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Steven M. Denenberg, M.D.
Steven M. Denenberg, M.D.
face lift and chemical peel
 
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Wrinkles like these are hereditary, and a face lift would not help them at all.  The face lift can reposition sagging skin, such as the jowl you see along her jaw line in the before picture, but it cannot pull out wrinkles.

It takes a skin resurfacing procedure to help the wrinkles, and I believe the deep chemical peel is the best of the resurfacing options.  Aligning the photographic flashes so that the light runs along the surface of the skin, as we see here, is a good way to highlight the improvement in wrinkling.


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"...he is straight forward with you
and will let you know what results
he thinks are realistic. "
See all of Dr. Denenberg's reviews on

 

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All views of this lift and peel patient:
face lift and chemical peel
lift and peel
current: Right oblique
face lift and chemical peel
face lift and chemical peel
face lift and chemical peel
face lift and chemical peel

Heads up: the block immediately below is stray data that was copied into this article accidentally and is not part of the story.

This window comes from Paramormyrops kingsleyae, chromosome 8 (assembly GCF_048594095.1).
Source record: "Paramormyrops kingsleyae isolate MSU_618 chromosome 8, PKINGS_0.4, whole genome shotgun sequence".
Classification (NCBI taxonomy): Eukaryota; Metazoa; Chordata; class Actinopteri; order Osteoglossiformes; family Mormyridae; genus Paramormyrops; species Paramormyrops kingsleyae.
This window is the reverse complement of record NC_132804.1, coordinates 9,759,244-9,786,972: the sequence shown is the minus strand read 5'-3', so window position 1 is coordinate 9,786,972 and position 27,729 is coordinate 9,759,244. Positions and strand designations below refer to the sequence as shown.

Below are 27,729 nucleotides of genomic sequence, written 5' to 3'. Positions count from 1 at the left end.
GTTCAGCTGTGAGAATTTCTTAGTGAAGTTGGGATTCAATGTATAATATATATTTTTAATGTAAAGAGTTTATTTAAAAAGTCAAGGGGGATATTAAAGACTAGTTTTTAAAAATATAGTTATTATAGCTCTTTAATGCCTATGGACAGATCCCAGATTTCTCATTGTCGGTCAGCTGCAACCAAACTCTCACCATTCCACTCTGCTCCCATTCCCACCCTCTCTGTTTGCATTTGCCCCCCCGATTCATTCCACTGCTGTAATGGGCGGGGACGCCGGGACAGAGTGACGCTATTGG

face lift and chemical peel
face lift and chemical peel

Go here to learn how to send your photos to Dr. Denenberg,
or to arrange a personal consultation.


Next: an example of the solid advice Dr. Denenberg gives patients on RealSelf.com.
Get that advice for your own situation by emailing your photos to Dr. Denenberg.

Questioner: Am I a good candidate for finesse rhinoplasty?
I love how my nose looks from the front view. But, I feel like sometimes it just looks so masculine. I would ideally like a less austere nose, and one that has a more aesthetic bridge. . I do not wish to change a lot of my nose, but just tiny, tiny, tiny revision of it to be more appealing to me.
(Questioner submitted photos)

Dr. Denenberg's answer: You are a good candidate for rhinoplasty, but ...
you need to be very careful in selecting your surgeon and planning your operation with your surgeon. The top of your nose, where it begins, just below your eyebrows, is very strong. If that part of your nose is not reduced, but your small hump *is* reduced, your profile would resemble a Roman statue, where your profile line slides from your forehead right onto your nose with no break.

For an illustration, see the video link, which has a simulation of how I see changing your nose. As the simulation moves from "before" to "after," note, at the level of the arrow, how I reduced that upper part of your nose. The other small changes to the nose were reducing the bump, narrowing and elevating the tip a tiny amount, and bringing the entire nose a tiny amount closer to your face.

Many plastic surgeons consider lowering that top part of the nose to be impossible, or they don't know how, but in many noses, it's a crucial part of the planning and execution of an excellent rhinoplasty.

Link to this question on RealSelf.com



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